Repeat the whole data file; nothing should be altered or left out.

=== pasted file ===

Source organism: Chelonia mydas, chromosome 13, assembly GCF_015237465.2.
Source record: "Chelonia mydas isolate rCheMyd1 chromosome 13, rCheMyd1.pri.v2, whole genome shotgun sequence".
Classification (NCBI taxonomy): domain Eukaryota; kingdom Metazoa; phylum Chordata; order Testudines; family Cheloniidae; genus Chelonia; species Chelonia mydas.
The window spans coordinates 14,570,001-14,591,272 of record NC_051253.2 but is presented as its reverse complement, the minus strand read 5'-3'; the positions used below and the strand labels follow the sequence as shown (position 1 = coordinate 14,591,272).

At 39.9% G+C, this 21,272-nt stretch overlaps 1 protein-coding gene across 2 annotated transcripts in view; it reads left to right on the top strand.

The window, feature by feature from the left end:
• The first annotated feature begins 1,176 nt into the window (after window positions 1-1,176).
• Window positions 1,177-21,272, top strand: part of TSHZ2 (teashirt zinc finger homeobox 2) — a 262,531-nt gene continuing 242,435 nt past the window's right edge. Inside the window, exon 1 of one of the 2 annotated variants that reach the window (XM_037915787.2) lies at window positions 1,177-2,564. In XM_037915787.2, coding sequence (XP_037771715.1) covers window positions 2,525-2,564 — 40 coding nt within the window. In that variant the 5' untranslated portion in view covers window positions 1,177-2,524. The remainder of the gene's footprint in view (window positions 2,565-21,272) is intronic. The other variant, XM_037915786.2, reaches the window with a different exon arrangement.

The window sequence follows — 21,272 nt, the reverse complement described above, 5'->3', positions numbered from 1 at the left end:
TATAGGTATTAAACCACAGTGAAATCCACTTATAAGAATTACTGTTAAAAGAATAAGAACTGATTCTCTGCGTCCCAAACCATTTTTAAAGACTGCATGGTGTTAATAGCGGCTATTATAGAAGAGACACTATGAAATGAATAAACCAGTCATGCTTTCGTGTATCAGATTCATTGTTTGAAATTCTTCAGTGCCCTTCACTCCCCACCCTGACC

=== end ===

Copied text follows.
Source organism: Chelonia mydas, chromosome 13, assembly GCF_015237465.2.
Source record: "Chelonia mydas isolate rCheMyd1 chromosome 13, rCheMyd1.pri.v2, whole genome shotgun sequence".
Classification (NCBI taxonomy): domain Eukaryota; kingdom Metazoa; phylum Chordata; order Testudines; family Cheloniidae; genus Chelonia; species Chelonia mydas.
The window spans coordinates 14,570,001-14,591,272 of record NC_051253.2 but is presented as its reverse complement, the minus strand read 5'-3'; the positions used below and the strand labels follow the sequence as shown (position 1 = coordinate 14,591,272).

At 39.9% G+C, this 21,272-nt stretch overlaps 1 protein-coding gene across 2 annotated transcripts in view; it reads left to right on the top strand.

The window, feature by feature from the left end:
• The first annotated feature begins 1,176 nt into the window (after window positions 1-1,176).
• Window positions 1,177-21,272, top strand: part of TSHZ2 (teashirt zinc finger homeobox 2) — a 262,531-nt gene continuing 242,435 nt past the window's right edge. Inside the window, exon 1 of one of the 2 annotated variants that reach the window (XM_037915787.2) lies at window positions 1,177-2,564. In XM_037915787.2, coding sequence (XP_037771715.1) covers window positions 2,525-2,564 — 40 coding nt within the window. In that variant the 5' untranslated portion in view covers window positions 1,177-2,524. The remainder of the gene's footprint in view (window positions 2,565-21,272) is intronic. The other variant, XM_037915786.2, reaches the window with a different exon arrangement.

The window sequence follows — 21,272 nt, the reverse complement described above, 5'->3', positions numbered from 1 at the left end:
TATAGGTATTAAACCACAGTGAAATCCACTTATAAGAATTACTGTTAAAAGAATAAGAACTGATTCTCTGCGTCCCAAACCATTTTTAAAGACTGCATGGTGTTAATAGCGGCTATTATAGAAGAGACACTATGAAATGAATAAACCAGTCATGCTTTCGTGTATCAGATTCATTGTTTGAAATTCTTCAGTGCCCTTCACTCCCCACCCTGACC